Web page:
Burned but not broken
Last modified: Jun. 27, 2013
Alwine didn’t know the cabin behind his own was on fire June 14 until he heard the pop, pop, pop of exploding propane tanks.
Alwine immediately called 911, and the Creston, Pond Mountain and Warrensville Volunteer Fire Departments rushed to the isolated scene — but by then the home was fully engulfed in flames and on its way to becoming a total loss.
The home, located at 1114 Rock Creek Road in Creston, destroyed Restoration House owned by Freedom Farm Ministries, a Boone-based Christian drug and alcohol recovery center, according to Ashe County Fire Marshal Bob Davis.
“We were blessed that no one was at the house besides a small dog,” Freedom Farm Ministries’ Rita Collie said. “All of the men staying there had left and gone to a prayer meeting in Boone — so that was a blessing. I don’t know how we would have dealt if someone had gotten hurt.”
Davis said the exact cause of the blaze, which likely started in the kitchen, would be difficult to determine.
“When it’s totally gone like that, you go on what the first responder on the scene reports,” Davis said. “By the time first responders got there, it’d pretty well burned but we think it started in the kitchen area.”
And the men who lived there lost everything, according to Collie, including clothing, personal items, two guitars and the small dog they all loved.
“Yet they are standing strong and praising God, knowing he keeps His promises,” Collie said.
Now, the ministry is searching for a way forward despite the blaze.
Since 2006, FFM has offered Christian rehabilitation services for men seeking to break free from the, “bondage of alcohol and drug addiction,” according to Collie.
The program offers three stages, including a Christian rehabilitation center for men in need of a safe place while waiting for an opening in FFM’s recovery program, an isolated 40 day drug and alcohol recovery program, and a continuing restoration program that Collie said provides needed structure to transition back into the world.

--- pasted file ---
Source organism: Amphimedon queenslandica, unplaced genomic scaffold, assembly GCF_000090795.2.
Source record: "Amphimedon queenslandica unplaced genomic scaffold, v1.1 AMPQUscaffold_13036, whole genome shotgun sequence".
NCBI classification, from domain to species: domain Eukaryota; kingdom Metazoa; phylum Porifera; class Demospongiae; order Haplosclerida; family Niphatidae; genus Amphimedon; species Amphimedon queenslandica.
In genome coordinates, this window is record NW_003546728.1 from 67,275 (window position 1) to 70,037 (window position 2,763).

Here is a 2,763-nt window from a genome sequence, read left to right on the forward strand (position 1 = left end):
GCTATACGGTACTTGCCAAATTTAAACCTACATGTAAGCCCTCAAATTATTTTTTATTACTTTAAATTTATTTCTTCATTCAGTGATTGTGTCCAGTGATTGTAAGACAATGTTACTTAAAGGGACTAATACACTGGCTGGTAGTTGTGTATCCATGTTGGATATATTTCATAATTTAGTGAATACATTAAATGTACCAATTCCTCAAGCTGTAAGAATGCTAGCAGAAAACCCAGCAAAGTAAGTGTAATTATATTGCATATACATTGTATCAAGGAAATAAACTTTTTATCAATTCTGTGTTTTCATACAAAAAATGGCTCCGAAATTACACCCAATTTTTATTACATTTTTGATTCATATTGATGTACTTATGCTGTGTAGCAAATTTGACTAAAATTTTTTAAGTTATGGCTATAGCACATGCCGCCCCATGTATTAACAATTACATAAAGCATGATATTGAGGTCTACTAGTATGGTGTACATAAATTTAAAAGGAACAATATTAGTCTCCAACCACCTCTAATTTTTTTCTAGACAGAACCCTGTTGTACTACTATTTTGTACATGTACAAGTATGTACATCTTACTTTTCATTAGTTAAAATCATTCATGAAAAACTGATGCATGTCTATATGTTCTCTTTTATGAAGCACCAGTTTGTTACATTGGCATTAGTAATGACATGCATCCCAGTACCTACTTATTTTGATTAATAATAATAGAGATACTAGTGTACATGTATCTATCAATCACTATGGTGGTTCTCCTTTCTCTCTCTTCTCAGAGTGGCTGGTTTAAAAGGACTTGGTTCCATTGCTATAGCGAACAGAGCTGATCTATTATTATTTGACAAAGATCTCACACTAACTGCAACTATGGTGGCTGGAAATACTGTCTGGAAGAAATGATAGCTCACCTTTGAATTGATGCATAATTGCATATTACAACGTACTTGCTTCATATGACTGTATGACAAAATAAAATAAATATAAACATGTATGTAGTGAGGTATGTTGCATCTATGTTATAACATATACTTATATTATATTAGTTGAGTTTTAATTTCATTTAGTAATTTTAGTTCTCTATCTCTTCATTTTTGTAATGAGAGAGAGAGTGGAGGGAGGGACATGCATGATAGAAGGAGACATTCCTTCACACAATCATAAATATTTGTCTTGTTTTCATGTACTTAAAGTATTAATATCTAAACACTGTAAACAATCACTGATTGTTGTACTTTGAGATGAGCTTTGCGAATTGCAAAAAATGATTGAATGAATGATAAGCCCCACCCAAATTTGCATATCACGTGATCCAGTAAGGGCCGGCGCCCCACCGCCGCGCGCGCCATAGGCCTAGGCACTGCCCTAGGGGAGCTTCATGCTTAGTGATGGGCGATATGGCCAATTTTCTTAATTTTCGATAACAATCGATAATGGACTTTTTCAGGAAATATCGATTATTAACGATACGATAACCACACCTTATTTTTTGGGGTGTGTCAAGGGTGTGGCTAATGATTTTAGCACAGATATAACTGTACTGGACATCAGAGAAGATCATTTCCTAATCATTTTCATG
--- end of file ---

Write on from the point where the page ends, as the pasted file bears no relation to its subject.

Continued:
“Restoration House was our second stage,” Collie said. “The 40 day and night portion of our program. No smoking, TV, radio or distractions, and the guys are pretty isolated, but it’s a perfect opportunity to try to find God, a place where lives can be changed. It’s fairly intense, but the gorgeous side of a mountain is the perfect place for it.”
Fortunately, Collie said a home owned by herself and husband Robbie would host the men while the ministry figures out its next move.
“We were very blessed that my husband and I own a house,” Collie said. “It’s in Boone, but in a remote little area like Restoration House was. So we really didn’t take a break from the program and the guys are still right on track.”
Soon, the men will move into the third stage of their journey, according to Collie, at FFM’s Discipleship Living Center in Boone a six to eight month structured program designed to help them back into society.
“They need structure, jobs, a bank account,” Collie said. “It’s a transition program we monitor carefully, and we help them create the exit plan they need.”
But Collie said the program will continue — and she would appreciate community support as it seeks a long-term replacement for Restoration House.
“This problem just isn’t going away,” Collie said. “We get 60 or so calls per day, and probably that many emails, from people interested in the program. The need is there.
“God will rebuild. He may use you,” Collie said. “Please listen to the Holy Spirit. If He says, ‘help,’ help. If he doesn’t speak to you, please pray for others.”